1.3. EXISTING LEGAL SCENARIO

The absence of an institutional framework governing Political Financing, the Scope of Political Consulting and Digital Media-Enabled Political Campaigning may have facilitated the abuse of Digital Media. Further, India’s existing legal framework may be unequipped to capture the nuances the Digital Media and the implications of its abuse on the Electoral Process.

This article explores social media vis-a-vis traditional media and proceeds to highlight social media’s role in publicising political activities such as protests, campaigns and rallies. Further the article comments on the parts of social media in good governance and the menace of the same.

2.   DIGITAL MEDIA-ENABLED POLITICAL CAMPAIGNING VIS-À- VIS THE ELECTORAL PROCESS IN INDIA

India’s 2019 General Elections is one of the most expensive elections with an estimated expenditure of INR 60,000 crores8. The election campaign involved expensive rallies, extensive advertising and Digital Media Campaigns. Advertising and Digital Media Campaigns accounted for one-third of the expense.9

The 2019 General Election produced paradigm shifts in the Indian political scenario. First: was the re-election of the Political Party with an absolute majority. Second: was that a truly Digital Economy formed the basis of the election10. As history explains, the emergence of a novel mass technology changes the fundamentals of politics11.The 2019 General Elections revealed several regulatory limits vis-a-vis Digital Media-Enabled Political Campaigns12.The Digital Media-Enabled Political Campaigning ecosystem is energetic, diverse, inclusive, fragmented, chaotic, polarising and innovative13.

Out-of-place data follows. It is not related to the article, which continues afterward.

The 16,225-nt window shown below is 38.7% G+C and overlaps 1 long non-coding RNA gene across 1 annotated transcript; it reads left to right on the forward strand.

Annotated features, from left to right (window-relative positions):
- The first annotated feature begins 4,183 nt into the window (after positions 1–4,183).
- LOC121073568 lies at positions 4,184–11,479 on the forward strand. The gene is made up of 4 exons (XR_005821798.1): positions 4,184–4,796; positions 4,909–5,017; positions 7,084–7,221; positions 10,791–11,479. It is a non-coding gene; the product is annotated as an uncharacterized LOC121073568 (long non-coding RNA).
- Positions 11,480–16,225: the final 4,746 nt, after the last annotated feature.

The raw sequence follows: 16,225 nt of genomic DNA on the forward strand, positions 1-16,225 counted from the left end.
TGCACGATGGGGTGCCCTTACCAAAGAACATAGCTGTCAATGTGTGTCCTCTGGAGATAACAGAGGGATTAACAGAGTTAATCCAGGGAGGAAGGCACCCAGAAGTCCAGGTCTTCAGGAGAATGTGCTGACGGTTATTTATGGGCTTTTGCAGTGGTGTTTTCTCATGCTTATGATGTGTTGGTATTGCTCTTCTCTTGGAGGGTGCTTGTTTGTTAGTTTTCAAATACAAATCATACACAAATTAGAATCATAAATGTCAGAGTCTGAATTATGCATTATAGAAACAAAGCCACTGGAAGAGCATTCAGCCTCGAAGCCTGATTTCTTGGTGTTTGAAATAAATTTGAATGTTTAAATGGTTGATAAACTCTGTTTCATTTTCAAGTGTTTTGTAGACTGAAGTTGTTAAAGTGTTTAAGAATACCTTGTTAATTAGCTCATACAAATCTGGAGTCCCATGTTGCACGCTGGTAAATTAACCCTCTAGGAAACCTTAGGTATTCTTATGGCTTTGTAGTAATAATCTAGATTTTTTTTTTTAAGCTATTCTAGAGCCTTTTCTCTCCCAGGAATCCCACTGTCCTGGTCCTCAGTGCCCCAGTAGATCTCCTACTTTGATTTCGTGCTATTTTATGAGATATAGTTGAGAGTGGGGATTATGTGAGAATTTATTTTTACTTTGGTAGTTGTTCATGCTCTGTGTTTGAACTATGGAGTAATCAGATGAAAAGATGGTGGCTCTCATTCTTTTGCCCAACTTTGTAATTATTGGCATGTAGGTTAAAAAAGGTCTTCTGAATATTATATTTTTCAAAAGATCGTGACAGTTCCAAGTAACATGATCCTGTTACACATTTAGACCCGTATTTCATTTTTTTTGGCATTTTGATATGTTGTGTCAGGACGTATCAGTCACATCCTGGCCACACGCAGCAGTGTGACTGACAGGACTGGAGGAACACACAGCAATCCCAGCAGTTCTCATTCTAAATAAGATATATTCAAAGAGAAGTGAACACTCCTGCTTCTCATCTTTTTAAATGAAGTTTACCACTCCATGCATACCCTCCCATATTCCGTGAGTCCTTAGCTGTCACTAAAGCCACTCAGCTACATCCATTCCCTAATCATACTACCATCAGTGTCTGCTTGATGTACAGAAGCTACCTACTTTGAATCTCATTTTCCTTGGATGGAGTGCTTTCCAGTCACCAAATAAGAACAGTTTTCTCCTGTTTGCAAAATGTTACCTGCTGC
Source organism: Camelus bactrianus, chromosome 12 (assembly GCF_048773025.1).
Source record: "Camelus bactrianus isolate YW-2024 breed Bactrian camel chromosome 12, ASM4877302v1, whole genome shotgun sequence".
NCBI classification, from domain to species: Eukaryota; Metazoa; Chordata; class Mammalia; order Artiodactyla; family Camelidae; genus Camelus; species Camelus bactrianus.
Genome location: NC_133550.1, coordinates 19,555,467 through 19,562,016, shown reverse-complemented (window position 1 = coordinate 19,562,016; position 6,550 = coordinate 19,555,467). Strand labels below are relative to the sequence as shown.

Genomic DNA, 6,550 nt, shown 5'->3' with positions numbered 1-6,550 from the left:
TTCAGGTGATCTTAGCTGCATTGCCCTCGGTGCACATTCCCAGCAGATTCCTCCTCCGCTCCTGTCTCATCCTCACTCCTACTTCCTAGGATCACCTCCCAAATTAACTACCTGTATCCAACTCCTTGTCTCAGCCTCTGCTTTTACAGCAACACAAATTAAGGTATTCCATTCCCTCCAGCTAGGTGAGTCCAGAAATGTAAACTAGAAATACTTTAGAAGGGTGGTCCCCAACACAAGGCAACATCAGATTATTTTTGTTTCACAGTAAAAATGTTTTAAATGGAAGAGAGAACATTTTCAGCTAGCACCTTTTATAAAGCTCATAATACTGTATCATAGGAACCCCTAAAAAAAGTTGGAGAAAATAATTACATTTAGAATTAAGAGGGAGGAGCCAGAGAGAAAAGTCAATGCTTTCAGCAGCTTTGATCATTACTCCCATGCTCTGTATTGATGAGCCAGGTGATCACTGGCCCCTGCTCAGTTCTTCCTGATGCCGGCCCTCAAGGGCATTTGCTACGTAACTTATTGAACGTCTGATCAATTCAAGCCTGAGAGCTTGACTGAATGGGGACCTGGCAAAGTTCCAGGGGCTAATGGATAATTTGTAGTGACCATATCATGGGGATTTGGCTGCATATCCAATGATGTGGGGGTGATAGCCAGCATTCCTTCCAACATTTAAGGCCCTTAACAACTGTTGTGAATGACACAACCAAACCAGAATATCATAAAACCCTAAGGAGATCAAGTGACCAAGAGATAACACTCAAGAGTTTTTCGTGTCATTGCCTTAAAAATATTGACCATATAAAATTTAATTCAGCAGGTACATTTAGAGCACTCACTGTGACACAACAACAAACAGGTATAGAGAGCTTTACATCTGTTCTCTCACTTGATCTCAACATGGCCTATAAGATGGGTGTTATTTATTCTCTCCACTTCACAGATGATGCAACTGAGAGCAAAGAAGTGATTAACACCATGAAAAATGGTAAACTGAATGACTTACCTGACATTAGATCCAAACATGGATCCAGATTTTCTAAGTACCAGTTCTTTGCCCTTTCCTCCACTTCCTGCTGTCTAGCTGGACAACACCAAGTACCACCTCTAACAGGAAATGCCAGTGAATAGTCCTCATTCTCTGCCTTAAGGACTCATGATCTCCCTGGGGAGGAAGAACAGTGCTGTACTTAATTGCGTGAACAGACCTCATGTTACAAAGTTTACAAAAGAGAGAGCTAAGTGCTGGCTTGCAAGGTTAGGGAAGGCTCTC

Initially, the debate about the impact of Digital Media-Enabled Political Campaigning favoured the thought that it had a minimal effect on Political Outcomes due to lack of internet penetration14. However, recent times have witnessed an unprecedented increase in mobile phone penetration and the infusion of internet facility15.Further, the Election Commission of Indianoted the increase in political communication via the Digital Medium16.

Therefore, there is an immediate necessity to revisit the examination of the impact of Digital Media-Enabled Political Campaigning on the Electoral Process and Political Outcomes. Further, the expensive rallies, extensive Digital Media-EnabledCampaigns may violate the election code and prescribed expenditure ceilings. The inaction of the Election Commission of India may pose a threat to the sanctity of the electoral process17.

2.1.   SALIENT FEATURES OF DIGITAL MEDIA-ENABLED POLITICAL CAMPAIGNING

 The Indian Political Actors have embraced the transition into the Digital Economy by adopting and integrating a strategy for continued Digital Media-Enabled Political Communications via a suite of applications, websites and social networking platforms18.

India’s Political Actors have harnessed Digital Media-Enabled Political Campaigning by use of strategies such as inclusive messaging, use of selfies, strategic engagements, celebrity participation and community action to become formidable forces on Digital Media Platforms19. Such an interactive campaign strategy enables the bypassing of conventional media and critics and facilitates agenda development, publicity and policy crowdsourcing20.Further, Digital Media may have enabled the segmentation of voters using analytics and facilitated identity politics via targeted communications21.Therefore, an active Digital Media-Enabled Political Campaign consisting of strategic narratives, images and interaction combined with organisation structure and offline outreach strategies may assure the success of a Political Actor.